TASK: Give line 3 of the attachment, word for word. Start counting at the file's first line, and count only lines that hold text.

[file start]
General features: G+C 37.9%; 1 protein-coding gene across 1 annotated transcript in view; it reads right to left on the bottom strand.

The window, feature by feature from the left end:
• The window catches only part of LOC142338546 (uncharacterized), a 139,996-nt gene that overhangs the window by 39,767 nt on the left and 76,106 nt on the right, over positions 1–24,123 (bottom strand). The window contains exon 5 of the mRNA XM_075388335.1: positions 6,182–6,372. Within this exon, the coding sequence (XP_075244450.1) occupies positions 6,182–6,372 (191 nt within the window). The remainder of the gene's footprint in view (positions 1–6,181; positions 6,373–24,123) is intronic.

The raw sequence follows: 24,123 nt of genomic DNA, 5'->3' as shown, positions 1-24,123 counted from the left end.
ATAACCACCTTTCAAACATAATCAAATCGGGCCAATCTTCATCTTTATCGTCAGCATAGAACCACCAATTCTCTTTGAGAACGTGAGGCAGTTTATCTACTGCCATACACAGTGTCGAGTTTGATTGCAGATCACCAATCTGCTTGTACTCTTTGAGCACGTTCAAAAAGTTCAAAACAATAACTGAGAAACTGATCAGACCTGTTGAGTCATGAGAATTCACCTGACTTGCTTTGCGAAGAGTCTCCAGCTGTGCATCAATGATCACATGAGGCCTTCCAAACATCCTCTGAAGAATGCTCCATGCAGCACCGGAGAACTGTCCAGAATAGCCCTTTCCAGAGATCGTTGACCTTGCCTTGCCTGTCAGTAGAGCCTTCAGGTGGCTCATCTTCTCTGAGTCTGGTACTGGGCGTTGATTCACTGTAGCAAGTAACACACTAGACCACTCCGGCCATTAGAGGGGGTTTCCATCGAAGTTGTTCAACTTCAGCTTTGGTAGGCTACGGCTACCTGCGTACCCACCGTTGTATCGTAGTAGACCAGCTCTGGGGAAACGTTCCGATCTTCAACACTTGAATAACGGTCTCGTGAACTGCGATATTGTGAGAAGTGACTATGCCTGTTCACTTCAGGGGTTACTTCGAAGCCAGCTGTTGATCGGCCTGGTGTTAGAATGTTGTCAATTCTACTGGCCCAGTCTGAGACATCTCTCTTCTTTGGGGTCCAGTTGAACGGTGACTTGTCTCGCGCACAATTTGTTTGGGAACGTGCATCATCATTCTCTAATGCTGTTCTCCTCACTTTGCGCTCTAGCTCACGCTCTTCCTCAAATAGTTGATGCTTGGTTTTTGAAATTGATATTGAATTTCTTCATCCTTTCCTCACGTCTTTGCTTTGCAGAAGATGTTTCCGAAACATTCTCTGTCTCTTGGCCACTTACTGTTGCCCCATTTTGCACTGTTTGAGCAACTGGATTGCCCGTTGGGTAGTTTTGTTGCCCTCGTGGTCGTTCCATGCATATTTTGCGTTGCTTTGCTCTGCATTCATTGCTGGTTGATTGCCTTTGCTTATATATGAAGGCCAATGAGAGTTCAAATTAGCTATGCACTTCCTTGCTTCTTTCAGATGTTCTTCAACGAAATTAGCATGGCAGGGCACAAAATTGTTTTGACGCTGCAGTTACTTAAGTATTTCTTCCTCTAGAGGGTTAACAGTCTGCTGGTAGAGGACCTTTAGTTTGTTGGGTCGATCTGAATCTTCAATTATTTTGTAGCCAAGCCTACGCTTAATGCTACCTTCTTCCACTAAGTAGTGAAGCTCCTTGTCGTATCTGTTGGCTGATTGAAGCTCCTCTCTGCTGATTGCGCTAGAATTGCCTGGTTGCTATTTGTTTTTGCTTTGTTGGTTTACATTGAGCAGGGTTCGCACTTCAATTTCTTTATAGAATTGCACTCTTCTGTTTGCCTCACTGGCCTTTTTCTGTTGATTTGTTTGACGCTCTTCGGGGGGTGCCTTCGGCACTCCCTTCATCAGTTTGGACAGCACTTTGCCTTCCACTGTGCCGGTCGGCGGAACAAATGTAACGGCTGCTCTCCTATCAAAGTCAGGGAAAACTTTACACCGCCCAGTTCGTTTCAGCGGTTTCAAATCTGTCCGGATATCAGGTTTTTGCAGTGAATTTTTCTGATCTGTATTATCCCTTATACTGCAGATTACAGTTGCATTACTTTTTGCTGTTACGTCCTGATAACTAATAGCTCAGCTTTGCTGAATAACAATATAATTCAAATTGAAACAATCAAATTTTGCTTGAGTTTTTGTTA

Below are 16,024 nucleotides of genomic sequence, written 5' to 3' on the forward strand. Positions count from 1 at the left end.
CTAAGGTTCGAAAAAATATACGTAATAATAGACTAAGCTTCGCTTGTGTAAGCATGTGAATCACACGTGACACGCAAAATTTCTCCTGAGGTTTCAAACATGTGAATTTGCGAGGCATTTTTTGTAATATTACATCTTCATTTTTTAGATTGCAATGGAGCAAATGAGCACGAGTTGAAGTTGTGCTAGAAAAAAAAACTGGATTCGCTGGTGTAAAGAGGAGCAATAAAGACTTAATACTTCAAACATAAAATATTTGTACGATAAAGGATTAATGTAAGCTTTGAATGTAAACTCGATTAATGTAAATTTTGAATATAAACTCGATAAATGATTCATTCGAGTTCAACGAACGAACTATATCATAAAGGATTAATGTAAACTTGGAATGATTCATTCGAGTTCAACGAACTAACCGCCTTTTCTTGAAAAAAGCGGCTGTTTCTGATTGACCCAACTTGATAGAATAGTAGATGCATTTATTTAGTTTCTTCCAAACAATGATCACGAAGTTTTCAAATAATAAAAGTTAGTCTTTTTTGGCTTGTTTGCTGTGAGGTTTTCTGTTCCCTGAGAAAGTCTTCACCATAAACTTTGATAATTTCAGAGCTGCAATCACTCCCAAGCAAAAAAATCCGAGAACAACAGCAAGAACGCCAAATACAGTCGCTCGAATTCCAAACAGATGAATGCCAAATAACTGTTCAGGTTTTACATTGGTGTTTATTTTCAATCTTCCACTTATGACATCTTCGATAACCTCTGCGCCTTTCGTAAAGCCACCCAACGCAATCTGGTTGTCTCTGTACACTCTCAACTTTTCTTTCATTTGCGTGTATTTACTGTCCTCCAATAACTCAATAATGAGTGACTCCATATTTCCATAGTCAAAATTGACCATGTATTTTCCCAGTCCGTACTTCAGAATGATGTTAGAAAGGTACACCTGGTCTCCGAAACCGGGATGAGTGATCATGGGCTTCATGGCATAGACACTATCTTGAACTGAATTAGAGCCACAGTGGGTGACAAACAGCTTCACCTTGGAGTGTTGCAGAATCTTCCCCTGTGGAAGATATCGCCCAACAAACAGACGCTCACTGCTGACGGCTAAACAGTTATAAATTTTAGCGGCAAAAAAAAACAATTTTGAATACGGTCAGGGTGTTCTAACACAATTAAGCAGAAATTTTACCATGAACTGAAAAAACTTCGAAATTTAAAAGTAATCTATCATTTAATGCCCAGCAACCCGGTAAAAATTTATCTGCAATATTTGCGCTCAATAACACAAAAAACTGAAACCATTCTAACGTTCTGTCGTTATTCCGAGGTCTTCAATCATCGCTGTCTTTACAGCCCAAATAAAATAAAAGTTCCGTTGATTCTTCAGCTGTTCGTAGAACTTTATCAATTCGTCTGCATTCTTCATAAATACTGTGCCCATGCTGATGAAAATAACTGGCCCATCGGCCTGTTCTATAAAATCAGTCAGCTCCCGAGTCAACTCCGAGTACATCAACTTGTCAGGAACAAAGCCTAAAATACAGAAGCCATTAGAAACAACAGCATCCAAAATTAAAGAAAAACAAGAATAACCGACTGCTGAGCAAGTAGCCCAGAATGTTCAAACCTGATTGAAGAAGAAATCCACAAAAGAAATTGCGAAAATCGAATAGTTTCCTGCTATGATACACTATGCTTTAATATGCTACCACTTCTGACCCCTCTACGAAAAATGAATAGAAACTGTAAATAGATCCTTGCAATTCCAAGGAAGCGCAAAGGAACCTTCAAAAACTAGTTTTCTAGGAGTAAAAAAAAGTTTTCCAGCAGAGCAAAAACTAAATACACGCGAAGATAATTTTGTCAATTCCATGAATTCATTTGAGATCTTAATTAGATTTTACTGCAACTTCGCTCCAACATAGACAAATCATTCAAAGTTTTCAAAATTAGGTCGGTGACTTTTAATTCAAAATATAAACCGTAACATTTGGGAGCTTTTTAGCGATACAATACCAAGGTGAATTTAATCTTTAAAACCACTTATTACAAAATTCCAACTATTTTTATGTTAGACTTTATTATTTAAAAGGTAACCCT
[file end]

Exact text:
• The window catches only part of LOC142338546 (uncharacterized), a 139,996-nt gene that overhangs the window by 39,767 nt on the left and 76,106 nt on the right, over positions 1–24,123 (bottom strand). The window contains exon 5 of the mRNA XM_075388335.1: positions 6,182–6,372. Within this exon, the coding sequence (XP_075244450.1) occupies positions 6,182–6,372 (191 nt within the window). The remainder of the gene's footprint in view (positions 1–6,181; positions 6,373–24,123) is intronic.